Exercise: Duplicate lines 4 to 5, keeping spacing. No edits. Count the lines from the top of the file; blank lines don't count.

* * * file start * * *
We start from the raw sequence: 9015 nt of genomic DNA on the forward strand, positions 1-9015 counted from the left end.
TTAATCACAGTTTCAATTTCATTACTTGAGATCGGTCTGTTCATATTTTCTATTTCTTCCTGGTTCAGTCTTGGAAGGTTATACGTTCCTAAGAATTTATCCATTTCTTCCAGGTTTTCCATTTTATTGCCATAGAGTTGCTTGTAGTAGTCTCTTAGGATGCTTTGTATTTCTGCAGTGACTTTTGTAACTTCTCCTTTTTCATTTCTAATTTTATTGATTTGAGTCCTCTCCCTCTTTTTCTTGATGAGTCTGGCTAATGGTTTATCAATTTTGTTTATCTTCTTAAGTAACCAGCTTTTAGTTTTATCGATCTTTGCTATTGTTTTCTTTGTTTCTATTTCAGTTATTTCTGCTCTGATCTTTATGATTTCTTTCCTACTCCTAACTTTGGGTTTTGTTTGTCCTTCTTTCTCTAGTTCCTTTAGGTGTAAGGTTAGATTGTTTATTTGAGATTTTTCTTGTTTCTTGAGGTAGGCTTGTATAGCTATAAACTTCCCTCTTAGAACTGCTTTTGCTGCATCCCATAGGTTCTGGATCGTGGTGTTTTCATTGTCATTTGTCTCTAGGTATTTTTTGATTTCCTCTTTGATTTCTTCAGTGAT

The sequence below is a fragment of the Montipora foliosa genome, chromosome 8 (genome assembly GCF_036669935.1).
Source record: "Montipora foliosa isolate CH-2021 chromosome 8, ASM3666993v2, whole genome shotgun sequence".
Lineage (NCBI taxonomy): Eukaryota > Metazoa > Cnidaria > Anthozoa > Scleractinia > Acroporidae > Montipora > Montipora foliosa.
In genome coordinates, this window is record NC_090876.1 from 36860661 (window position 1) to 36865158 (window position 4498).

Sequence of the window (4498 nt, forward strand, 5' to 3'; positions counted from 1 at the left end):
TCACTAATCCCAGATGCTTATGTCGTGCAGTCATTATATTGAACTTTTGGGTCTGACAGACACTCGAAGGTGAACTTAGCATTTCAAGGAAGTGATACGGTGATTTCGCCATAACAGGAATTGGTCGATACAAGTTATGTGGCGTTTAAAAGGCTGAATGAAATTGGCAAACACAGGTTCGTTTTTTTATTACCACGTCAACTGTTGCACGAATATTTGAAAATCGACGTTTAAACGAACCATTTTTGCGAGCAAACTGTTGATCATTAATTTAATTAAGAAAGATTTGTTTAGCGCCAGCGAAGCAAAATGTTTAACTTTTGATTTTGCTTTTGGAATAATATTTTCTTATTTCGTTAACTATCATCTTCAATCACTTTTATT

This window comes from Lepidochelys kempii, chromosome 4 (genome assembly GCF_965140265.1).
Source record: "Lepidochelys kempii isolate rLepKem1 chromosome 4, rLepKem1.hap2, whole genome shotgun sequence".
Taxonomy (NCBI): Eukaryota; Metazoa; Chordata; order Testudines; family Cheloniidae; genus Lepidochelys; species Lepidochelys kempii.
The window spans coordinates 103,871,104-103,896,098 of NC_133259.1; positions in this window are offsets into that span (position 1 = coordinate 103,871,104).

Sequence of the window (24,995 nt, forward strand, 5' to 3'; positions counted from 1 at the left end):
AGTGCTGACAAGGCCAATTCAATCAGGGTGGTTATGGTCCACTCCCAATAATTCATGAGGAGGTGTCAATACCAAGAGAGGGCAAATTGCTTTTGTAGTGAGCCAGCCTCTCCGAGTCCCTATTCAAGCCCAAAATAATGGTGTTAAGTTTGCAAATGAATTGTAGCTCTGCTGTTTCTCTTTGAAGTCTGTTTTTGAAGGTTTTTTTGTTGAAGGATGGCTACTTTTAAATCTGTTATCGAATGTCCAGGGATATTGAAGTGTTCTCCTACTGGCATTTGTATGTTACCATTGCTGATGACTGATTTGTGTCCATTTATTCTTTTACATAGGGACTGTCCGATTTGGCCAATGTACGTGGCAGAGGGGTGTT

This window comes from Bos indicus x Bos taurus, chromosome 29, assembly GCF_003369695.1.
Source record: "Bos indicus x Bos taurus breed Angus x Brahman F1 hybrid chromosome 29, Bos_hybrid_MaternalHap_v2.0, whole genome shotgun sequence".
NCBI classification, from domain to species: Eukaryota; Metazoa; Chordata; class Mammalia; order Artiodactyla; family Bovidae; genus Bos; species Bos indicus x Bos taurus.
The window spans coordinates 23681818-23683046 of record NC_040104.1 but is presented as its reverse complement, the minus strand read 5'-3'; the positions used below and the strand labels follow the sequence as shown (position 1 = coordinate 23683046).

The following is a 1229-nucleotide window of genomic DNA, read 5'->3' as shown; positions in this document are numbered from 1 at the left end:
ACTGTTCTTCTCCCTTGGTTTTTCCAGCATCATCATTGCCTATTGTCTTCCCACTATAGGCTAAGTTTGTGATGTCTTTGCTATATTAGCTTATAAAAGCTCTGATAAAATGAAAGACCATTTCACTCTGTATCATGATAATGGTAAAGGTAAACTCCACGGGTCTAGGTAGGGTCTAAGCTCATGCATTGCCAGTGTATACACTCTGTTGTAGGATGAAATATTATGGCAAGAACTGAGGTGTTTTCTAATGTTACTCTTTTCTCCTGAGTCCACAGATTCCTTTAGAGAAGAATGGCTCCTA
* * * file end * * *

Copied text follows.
Source record: "Montipora foliosa isolate CH-2021 chromosome 8, ASM3666993v2, whole genome shotgun sequence".
Lineage (NCBI taxonomy): Eukaryota > Metazoa > Cnidaria > Anthozoa > Scleractinia > Acroporidae > Montipora > Montipora foliosa.